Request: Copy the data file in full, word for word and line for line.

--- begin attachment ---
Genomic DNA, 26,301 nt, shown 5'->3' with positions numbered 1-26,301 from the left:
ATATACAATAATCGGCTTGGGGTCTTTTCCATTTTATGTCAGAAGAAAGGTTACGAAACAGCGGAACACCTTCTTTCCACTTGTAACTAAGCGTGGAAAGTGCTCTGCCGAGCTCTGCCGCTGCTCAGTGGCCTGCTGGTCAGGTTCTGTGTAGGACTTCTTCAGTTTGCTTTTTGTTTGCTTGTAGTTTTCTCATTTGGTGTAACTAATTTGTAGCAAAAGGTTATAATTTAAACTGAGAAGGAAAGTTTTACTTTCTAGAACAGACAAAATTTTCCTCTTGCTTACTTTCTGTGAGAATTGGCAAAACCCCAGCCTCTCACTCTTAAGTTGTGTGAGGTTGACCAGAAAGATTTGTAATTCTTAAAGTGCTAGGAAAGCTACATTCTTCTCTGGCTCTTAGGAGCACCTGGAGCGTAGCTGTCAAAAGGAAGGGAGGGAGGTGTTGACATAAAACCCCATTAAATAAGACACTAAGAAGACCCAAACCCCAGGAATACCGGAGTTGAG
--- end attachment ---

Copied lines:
Genomic DNA, 26,301 nt, shown 5'->3' with positions numbered 1-26,301 from the left:
ATATACAATAATCGGCTTGGGGTCTTTTCCATTTTATGTCAGAAGAAAGGTTACGAAACAGCGGAACACCTTCTTTCCACTTGTAACTAAGCGTGGAAAGTGCTCTGCCGAGCTCTGCCGCTGCTCAGTGGCCTGCTGGTCAGGTTCTGTGTAGGACTTCTTCAGTTTGCTTTTTGTTTGCTTGTAGTTTTCTCATTTGGTGTAACTAATTTGTAGCAAAAGGTTATAATTTAAACTGAGAAGGAAAGTTTTACTTTCTAGAACAGACAAAATTTTCCTCTTGCTTACTTTCTGTGAGAATTGGCAAAACCCCAGCCTCTCACTCTTAAGTTGTGTGAGGTTGACCAGAAAGATTTGTAATTCTTAAAGTGCTAGGAAAGCTACATTCTTCTCTGGCTCTTAGGAGCACCTGGAGCGTAGCTGTCAAAAGGAAGGGAGGGAGGTGTTGACATAAAACCCCATTAAATAAGACACTAAGAAGACCCAAACCCCAGGAATACCGGAGTTGAG